Alarm raised as elephants invade Khama Rhino Sanctuary

Photo by Erik Verreynne

Herds of elephants have repeatedly broken into the Khama Rhino Sanctuary, flattening its boundary fence in order to access food and water supplies, officials have recently revealed. As elephant numbers grow in areas where they are naturally found around the country, the giants have had to travel further south for food and water, often winding up in places where they have rarely been encountered before.

In separate incidents in recent weeks, a group of 14 cows and calves broke into the 8,600-hectare Sanctuary from the north, followed by five bulls, which reportedly returned again a day later. Wildlife officials told Mmegi the incursions were most likely the result of the drying up of water sources and loss of vegetation in areas away from the Sanctuary frequented by the elephants.

Dr. Verreynne

Dr Erik Verreynne, a livestock and wildlife veterinary surgeon, told Mmegi that while the recent incidents were not the first time elephants had entered the Sanctuary, the numbers involved were the highest. 

“Last year, it was only a few bulls but this year is much, much worse,” he said by phone from Orapa recently.

“This is the first time we are seeing cows and calf groups coming down this far South. It could be an issue of the drought and the drying of the Boteti River, which is not going to flow this year.”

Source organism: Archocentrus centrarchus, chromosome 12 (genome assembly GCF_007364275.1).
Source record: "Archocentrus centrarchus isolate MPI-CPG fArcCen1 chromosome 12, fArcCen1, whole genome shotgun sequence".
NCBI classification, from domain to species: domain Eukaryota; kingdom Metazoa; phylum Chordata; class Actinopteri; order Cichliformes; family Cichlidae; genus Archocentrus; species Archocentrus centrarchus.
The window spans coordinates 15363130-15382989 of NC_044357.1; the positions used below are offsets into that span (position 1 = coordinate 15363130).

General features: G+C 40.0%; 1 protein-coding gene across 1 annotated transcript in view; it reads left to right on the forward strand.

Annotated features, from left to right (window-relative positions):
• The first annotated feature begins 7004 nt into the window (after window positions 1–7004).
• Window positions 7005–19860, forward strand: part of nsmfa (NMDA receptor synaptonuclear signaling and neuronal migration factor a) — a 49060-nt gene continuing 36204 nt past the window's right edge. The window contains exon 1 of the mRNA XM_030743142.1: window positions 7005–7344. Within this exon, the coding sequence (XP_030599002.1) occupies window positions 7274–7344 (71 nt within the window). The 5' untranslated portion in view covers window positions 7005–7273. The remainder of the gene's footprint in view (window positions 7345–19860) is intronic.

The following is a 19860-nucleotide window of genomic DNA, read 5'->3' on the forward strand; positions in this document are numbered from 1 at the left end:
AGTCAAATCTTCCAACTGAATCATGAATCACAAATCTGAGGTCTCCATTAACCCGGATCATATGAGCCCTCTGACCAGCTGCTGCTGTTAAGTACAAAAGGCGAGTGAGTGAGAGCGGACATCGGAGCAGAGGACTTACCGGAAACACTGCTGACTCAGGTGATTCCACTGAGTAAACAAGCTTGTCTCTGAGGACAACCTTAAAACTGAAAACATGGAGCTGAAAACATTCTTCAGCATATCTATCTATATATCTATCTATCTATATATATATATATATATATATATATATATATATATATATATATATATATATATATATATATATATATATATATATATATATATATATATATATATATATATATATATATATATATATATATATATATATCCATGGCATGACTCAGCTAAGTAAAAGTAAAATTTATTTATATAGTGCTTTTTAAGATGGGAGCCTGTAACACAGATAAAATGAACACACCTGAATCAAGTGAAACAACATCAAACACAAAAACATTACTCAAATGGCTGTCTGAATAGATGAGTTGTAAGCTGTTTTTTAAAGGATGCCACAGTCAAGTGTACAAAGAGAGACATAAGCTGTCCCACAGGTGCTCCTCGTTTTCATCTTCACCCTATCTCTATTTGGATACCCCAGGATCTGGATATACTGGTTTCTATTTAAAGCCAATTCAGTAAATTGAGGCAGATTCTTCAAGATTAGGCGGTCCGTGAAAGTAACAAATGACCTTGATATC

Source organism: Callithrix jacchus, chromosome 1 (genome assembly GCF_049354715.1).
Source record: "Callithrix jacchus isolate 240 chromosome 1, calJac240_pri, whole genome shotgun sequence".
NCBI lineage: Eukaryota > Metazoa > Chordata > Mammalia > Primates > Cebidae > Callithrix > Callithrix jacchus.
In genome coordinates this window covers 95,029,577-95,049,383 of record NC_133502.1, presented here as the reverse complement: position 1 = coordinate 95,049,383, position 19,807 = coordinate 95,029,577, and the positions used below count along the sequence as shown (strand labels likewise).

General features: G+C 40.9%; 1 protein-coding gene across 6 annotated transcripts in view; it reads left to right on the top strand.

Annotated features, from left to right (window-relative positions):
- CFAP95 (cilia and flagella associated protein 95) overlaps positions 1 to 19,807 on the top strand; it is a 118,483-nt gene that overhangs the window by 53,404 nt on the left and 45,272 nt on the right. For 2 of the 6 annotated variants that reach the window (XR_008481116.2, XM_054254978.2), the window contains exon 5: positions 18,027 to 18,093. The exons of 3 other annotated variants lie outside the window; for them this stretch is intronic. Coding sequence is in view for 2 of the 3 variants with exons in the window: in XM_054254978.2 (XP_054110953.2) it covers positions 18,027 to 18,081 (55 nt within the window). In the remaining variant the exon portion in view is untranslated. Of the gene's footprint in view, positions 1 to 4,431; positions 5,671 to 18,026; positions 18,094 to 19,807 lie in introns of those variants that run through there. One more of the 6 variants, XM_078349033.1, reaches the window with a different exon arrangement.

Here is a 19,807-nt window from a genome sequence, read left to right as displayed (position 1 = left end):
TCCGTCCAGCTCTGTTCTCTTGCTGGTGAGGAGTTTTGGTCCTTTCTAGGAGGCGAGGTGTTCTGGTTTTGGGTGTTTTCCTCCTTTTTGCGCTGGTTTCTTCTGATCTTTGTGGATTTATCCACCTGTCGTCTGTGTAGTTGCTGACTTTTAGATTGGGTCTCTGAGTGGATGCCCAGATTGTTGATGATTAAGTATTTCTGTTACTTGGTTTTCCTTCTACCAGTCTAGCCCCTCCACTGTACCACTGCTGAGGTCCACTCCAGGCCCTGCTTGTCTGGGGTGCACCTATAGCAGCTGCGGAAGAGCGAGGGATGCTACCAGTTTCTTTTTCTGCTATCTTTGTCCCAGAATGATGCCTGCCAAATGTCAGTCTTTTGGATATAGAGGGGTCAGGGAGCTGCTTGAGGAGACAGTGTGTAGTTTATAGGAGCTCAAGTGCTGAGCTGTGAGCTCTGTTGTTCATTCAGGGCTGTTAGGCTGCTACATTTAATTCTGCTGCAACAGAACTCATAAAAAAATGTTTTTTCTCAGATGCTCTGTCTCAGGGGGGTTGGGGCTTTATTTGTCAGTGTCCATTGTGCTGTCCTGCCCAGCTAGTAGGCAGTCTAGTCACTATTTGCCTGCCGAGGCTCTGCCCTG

Dr Verreynne wrote about the experience on social media: 

“The elephants are pushing south, the usual crop raiding bulls seen in the past being followed by larger family groups of cows and calves, deeper and deeper into the heart of Botswana, closer and closer to conflict.

“It sounds great and pretty ‘normal’ for the north of Botswana nowadays.

“Yet we are not in the north of Botswana. We are near Serowe, administrative town of the Central District, 300 kilometres southwest of the Makgadikgadi National Park where they use to concentrate.” 

The veterinary surgeon, who is also a wildlife consultant, told Mmegi that while interaction between the elephants and the rhinos had no direct problem, the destruction of fences and the fact that the elephants consume large amounts of vegetation posed a threat to the Sanctuary.

“The concern is the habitat if they go for the species such as the camel thorn tree where vultures are breeding within the Sanctuary, that will impact negatively on biodiversity.

“This is part of a pattern where elephants in the country are expanding their range and being seen in areas they have never occurred in,” he said. 

Khama Rhino Sanctuary Chief Warden, Thapelo Baiphethi said the elephants were in search of water and did not linger in the Sanctuary. He added that the game fence was designed to spring back up after being flattened and as a result, there was no fear of rhinos escaping from the Sanctuary.

“The elephants go straight for the water and go back out. It’s a problem of drought and insufficient water in the areas they are coming from.

“The fence is designed in such a way that it snaps back up after being trampled on. The rhinos would not dare try and cross it as they are scared of being trapped in it,” he said.


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